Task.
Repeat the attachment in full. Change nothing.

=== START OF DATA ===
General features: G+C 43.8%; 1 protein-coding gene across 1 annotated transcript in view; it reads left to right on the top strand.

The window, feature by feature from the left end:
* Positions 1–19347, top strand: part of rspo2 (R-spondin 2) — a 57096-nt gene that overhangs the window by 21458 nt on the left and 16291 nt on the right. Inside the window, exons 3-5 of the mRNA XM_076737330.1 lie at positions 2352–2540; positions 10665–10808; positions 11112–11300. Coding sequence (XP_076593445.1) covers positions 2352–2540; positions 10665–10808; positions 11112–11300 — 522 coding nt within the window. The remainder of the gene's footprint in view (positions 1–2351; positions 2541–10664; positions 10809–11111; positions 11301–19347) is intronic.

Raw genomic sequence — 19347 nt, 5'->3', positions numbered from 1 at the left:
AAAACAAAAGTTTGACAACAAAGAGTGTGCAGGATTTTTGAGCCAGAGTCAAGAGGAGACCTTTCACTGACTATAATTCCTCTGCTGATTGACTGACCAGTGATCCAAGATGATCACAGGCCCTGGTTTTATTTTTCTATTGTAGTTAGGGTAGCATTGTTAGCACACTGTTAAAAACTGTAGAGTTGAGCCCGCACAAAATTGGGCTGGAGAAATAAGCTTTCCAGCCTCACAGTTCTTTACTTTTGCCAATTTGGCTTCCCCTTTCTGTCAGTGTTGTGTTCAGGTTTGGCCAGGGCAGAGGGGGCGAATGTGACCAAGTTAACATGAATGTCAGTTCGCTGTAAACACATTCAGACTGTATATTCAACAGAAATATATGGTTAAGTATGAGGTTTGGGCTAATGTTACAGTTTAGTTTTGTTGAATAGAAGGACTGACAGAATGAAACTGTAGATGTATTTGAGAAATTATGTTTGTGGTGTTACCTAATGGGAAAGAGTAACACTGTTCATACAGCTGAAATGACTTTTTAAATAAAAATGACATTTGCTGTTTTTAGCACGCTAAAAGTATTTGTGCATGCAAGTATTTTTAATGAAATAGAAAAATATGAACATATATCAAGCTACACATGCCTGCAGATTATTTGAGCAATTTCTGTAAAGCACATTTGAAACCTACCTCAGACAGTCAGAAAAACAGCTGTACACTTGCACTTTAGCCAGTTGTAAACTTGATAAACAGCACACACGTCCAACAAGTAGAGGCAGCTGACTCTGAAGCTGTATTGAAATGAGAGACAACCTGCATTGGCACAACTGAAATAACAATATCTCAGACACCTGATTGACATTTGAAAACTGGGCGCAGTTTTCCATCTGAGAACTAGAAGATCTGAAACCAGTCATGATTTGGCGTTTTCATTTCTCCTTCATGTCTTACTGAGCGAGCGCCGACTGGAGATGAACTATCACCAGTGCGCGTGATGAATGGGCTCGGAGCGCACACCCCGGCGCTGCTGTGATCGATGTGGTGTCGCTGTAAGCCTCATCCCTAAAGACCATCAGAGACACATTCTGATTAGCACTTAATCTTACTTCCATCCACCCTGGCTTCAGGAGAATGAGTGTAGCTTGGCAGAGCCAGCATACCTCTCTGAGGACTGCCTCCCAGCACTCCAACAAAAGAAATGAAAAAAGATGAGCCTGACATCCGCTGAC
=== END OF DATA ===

General features: G+C 43.8%; 1 protein-coding gene across 1 annotated transcript in view; it reads left to right on the top strand.

The window, feature by feature from the left end:
* Positions 1–19347, top strand: part of rspo2 (R-spondin 2) — a 57096-nt gene that overhangs the window by 21458 nt on the left and 16291 nt on the right. Inside the window, exons 3-5 of the mRNA XM_076737330.1 lie at positions 2352–2540; positions 10665–10808; positions 11112–11300. Coding sequence (XP_076593445.1) covers positions 2352–2540; positions 10665–10808; positions 11112–11300 — 522 coding nt within the window. The remainder of the gene's footprint in view (positions 1–2351; positions 2541–10664; positions 10809–11111; positions 11301–19347) is intronic.

Raw genomic sequence — 19347 nt, 5'->3', positions numbered from 1 at the left:
AAAACAAAAGTTTGACAACAAAGAGTGTGCAGGATTTTTGAGCCAGAGTCAAGAGGAGACCTTTCACTGACTATAATTCCTCTGCTGATTGACTGACCAGTGATCCAAGATGATCACAGGCCCTGGTTTTATTTTTCTATTGTAGTTAGGGTAGCATTGTTAGCACACTGTTAAAAACTGTAGAGTTGAGCCCGCACAAAATTGGGCTGGAGAAATAAGCTTTCCAGCCTCACAGTTCTTTACTTTTGCCAATTTGGCTTCCCCTTTCTGTCAGTGTTGTGTTCAGGTTTGGCCAGGGCAGAGGGGGCGAATGTGACCAAGTTAACATGAATGTCAGTTCGCTGTAAACACATTCAGACTGTATATTCAACAGAAATATATGGTTAAGTATGAGGTTTGGGCTAATGTTACAGTTTAGTTTTGTTGAATAGAAGGACTGACAGAATGAAACTGTAGATGTATTTGAGAAATTATGTTTGTGGTGTTACCTAATGGGAAAGAGTAACACTGTTCATACAGCTGAAATGACTTTTTAAATAAAAATGACATTTGCTGTTTTTAGCACGCTAAAAGTATTTGTGCATGCAAGTATTTTTAATGAAATAGAAAAATATGAACATATATCAAGCTACACATGCCTGCAGATTATTTGAGCAATTTCTGTAAAGCACATTTGAAACCTACCTCAGACAGTCAGAAAAACAGCTGTACACTTGCACTTTAGCCAGTTGTAAACTTGATAAACAGCACACACGTCCAACAAGTAGAGGCAGCTGACTCTGAAGCTGTATTGAAATGAGAGACAACCTGCATTGGCACAACTGAAATAACAATATCTCAGACACCTGATTGACATTTGAAAACTGGGCGCAGTTTTCCATCTGAGAACTAGAAGATCTGAAACCAGTCATGATTTGGCGTTTTCATTTCTCCTTCATGTCTTACTGAGCGAGCGCCGACTGGAGATGAACTATCACCAGTGCGCGTGATGAATGGGCTCGGAGCGCACACCCCGGCGCTGCTGTGATCGATGTGGTGTCGCTGTAAGCCTCATCCCTAAAGACCATCAGAGACACATTCTGATTAGCACTTAATCTTACTTCCATCCACCCTGGCTTCAGGAGAATGAGTGTAGCTTGGCAGAGCCAGCATACCTCTCTGAGGACTGCCTCCCAGCACTCCAACAAAAGAAATGAAAAAAGATGAGCCTGACATCCGCTGAC